t the end of December 1990, one of the most significant New Testament-related archaeological discoveries ever made came to light in Jerusalem. Park construction workers accidentally exposed a Second Temple-period tomb, which archaeologist Zvi Greenhut of the Israel Antiquities Authority was called to excavate. Some of the ossuaries found in the tomb were inscribed with the name “Caiaphas,” and it soon became clear that this was a tomb belonging to the Caiaphas family. Inside a magnificently decorated ossuary inscribed with the name Joseph bar Caiaphas were bones of a 60-year-old male. These are almost certainly the remains of the high priest mentioned in the New Testament and referred to by Josephus as “Joseph surnamed Caiaphas.”
Jerusalem Perspective has been given the unique opportunity to publish the first comprehensive description and discussion of this archaeological discovery. The official publication of the discovery will appear in the forthcoming ‘Atiqot XXI. Because of the find’s significance for New Testament research and the life of Jesus, the Antiquities Authority has generously allowed Jerusalem Perspective to present its readers with a preliminary report of this exciting discovery in advance of its formal publication.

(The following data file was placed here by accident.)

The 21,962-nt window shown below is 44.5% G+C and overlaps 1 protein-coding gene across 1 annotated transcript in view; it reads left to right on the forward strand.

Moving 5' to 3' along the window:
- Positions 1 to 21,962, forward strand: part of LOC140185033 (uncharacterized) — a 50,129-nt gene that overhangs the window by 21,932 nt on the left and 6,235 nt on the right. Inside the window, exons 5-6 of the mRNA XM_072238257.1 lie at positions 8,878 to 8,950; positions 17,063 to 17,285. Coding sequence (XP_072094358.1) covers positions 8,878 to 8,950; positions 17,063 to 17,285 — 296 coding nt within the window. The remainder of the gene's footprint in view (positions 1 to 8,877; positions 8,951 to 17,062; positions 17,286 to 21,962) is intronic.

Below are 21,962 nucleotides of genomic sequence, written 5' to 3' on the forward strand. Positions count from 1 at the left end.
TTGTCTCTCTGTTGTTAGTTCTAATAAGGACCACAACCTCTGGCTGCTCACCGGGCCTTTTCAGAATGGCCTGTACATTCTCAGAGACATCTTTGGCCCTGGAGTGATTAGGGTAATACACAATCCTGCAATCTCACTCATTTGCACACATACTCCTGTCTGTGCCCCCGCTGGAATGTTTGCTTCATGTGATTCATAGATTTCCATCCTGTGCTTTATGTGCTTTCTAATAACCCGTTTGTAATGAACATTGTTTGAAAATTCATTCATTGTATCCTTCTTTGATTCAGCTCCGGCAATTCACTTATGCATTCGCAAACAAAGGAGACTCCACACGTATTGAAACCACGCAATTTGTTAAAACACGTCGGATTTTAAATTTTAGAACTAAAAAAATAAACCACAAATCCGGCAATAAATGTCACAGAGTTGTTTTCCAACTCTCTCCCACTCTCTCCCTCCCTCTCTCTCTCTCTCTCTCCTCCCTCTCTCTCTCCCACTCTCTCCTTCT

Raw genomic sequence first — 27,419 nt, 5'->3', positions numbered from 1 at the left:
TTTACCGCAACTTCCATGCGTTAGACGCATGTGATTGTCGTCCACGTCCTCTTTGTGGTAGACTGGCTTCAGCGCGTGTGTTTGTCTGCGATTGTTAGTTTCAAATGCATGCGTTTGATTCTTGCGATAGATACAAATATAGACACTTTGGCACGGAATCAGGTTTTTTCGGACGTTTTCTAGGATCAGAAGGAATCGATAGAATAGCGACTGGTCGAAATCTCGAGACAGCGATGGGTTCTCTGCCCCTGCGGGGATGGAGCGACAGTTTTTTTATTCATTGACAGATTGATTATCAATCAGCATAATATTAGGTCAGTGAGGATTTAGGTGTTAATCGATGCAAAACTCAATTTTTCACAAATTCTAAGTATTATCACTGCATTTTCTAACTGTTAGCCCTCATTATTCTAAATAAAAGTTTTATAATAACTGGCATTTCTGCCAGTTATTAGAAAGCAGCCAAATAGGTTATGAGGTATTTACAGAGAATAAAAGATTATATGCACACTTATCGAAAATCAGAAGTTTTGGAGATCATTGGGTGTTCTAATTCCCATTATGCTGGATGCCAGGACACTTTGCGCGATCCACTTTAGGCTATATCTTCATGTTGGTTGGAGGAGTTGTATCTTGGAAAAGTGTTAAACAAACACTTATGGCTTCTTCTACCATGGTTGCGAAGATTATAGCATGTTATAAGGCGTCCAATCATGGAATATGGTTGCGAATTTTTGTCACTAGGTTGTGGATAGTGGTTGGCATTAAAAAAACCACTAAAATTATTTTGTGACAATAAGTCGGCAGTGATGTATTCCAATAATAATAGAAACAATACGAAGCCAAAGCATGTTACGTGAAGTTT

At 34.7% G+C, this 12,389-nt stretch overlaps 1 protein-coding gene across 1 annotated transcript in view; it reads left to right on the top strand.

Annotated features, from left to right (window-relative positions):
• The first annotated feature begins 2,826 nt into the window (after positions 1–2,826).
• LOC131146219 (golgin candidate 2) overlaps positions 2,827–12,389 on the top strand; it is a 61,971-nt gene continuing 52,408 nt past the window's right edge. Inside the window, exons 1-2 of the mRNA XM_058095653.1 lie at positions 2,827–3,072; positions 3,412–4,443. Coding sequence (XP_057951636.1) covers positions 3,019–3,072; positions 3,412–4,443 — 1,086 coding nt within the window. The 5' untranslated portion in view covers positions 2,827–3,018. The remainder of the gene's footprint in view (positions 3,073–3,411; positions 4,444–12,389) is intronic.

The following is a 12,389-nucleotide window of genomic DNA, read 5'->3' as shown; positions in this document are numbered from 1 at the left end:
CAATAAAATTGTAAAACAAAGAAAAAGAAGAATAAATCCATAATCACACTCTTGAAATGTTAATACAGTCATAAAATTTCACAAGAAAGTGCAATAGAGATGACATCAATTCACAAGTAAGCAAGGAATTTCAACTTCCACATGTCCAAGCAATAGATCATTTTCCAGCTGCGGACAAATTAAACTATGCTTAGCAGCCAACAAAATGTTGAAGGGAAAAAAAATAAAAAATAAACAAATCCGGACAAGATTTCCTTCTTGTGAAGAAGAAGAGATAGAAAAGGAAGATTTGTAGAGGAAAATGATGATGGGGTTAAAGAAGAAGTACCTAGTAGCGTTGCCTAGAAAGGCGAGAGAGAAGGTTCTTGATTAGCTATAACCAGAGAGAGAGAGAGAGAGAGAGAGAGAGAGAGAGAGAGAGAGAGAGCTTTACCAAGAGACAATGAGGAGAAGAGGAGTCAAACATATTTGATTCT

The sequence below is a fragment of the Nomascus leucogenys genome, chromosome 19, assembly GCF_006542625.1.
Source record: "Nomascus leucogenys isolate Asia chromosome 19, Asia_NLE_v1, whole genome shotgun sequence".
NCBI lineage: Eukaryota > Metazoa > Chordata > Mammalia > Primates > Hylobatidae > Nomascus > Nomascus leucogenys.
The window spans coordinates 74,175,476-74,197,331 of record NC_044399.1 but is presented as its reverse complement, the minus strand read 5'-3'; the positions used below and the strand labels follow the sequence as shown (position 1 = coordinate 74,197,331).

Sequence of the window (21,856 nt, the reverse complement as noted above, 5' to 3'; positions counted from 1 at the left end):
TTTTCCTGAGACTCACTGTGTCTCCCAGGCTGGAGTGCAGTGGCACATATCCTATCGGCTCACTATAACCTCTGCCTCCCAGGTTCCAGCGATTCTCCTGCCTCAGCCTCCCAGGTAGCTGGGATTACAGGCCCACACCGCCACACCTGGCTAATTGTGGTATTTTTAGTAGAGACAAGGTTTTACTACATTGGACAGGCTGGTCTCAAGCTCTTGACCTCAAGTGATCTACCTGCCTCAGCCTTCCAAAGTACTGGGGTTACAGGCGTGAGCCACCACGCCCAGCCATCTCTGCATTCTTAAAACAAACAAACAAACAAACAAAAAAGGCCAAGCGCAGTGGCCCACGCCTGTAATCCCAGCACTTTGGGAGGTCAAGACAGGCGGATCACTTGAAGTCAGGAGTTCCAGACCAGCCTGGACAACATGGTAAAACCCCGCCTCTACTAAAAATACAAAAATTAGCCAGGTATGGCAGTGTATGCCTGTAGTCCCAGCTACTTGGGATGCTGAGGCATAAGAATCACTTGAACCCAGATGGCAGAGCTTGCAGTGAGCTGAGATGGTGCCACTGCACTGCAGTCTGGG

The goal of Jerusalem Perspective is to report on current research relating to the Gospels and the New Testament. Few discoveries could be more relevant to New Testament research than what is presented in the pages of this issue: the tomb of Caiaphas, high priest in Jerusalem at the time of Jesus’ death. If indeed this tomb can be attributed to the Caiaphas mentioned in the New Testament and Josephus’s writings, we have before us the remains of the most important Second Temple-period Jewish personality ever discovered. Because of the new information provided by this exciting discovery concerning Caiaphas, his family and the times in which he lived, we have decided to devote an entire double issue to the Caiaphas tomb.
Archaeologist Zvi Greenhut’s account of the discovery of the Caiaphas family tomb provides the cornerstone for this issue of Jerusalem Perspective. Greenhut is a graduate of the Hebrew University with majors in archaeology and geography. He is currently completing an M.A. at the University of Tel-Aviv in archaeology. Greenhut has participated in the excavations at Tel Dor, Tel Jokneam and Manahath in Jerusalem, and led excavations at Hurvat Hermeshit and tombs near the Akeldama Monastery, and in the Tel Arza neighborhood in Jerusalem. He serves as Jerusalem District Archaeologist for the Israel Antiquities Authority.
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*The above article was the introduction to Jerusalem Perspective‘s Caiaphas Family Tomb issue. The chance find of Caiaphas’ tomb was one of the twentieth century’s most important archaeological discoveries. Jerusalem Perspective was honored to be the first to publish photographs of the tomb, its ossuaries and its important inscriptions. The double issue (July-October 1991) included archaeologist Zvi Greenhut’s “Discovery of the Caiaphas Family Tomb,” archaeologist Ronny Reich‘s “Ossuary Inscriptions from the Caiaphas Tomb,” and David Flusser’s “…To Bury Caiaphas, Not to Praise Him.”